Success can be just as demanding as defeat; a thought that must have occurred to taekwondo champions Joel González and Brigitte Yagüe. On Wednesday, González won Spain’s first ever taekwondo gold medal, whilst Yagüe took home a silver.
Once the competition was over and they had received their medals, the pair had to do some press calls and go through anti-doping tests. When they finally returned to the Olympic Village, it was 3am and they were exhausted. “We contemplated going out to celebrate, but decided against it as we still have a colleague competing,” said Joel. “All we wanted to do was go back and eat. We attacked McDonalds,” adds Yagüe.
It says a lot about taekwondo, a sport where competitors, who are grouped according to weight, go to extreme measures before the official weighing. It is easier for some, like Joel, who at 1.85m is naturally slim: “My normal weight is 61 kg. I have to lose three (his category is for those under 58 kg). It isn’t difficult if I go about it the right way.”
Before falling asleep, the two had a heart to heart. “We sat on the sofa reliving the Games,” Joel recalls; “I reminded Brigitte of what I had told her when we arrived \[in London\]: ‘We always win medals when we compete on the same day. Can you imagine it happening here?’ And we laughed.”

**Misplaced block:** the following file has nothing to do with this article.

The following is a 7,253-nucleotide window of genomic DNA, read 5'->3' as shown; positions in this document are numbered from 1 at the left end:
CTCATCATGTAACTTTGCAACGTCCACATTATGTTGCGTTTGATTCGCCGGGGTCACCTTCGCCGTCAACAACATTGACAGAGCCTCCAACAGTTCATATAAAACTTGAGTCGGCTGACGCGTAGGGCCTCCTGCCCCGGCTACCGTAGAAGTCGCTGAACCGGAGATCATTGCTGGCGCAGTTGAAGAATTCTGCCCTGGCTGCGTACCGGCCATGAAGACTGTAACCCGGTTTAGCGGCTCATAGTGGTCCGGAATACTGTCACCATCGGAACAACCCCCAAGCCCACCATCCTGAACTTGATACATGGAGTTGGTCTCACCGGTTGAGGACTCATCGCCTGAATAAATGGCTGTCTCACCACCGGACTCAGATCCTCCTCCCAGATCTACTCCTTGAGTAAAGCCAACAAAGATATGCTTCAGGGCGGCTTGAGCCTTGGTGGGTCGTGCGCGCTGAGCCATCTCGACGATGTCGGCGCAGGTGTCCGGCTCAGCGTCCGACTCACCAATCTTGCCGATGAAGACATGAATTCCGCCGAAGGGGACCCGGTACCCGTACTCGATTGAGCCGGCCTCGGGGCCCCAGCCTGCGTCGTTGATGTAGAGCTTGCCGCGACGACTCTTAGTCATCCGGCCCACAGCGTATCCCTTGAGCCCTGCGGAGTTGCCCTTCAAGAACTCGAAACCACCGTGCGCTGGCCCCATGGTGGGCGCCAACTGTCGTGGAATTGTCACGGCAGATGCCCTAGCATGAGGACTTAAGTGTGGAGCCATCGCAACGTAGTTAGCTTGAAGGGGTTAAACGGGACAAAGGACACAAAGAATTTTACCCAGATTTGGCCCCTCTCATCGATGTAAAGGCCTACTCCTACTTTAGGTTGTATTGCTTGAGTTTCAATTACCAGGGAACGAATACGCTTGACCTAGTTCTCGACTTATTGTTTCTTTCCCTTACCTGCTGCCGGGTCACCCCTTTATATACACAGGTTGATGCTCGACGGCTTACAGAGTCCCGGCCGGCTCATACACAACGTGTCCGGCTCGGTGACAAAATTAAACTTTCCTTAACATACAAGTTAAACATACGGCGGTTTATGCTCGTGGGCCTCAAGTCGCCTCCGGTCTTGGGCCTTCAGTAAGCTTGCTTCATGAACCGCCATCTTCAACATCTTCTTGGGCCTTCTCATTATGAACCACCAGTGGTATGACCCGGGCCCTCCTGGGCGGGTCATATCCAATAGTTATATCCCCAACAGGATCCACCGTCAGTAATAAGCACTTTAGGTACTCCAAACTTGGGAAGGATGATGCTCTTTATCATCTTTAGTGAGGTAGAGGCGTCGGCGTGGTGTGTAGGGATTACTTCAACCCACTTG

Brigitte is still in the clouds, and is well aware of the significance of the achievement. For Joel, the medal “is important” not just for him, but for Spanish taekwondo, which, prior to these games, had just the one silver medal won by Gabriel Esparza in Sydney in 2000.
Now they have fulfilled their objective, it is time to take a break and think about vacations. After less successful experiences at the Games in Athens and Beijing, as well as a bout of retirement, Yagüe’s hiatus might be a little longer. “I would love to be a mother next year [she is married to fellow Olympian Juan Antonio Ramos]. It’s my dream. And then I would return to training for the Games in Rio.”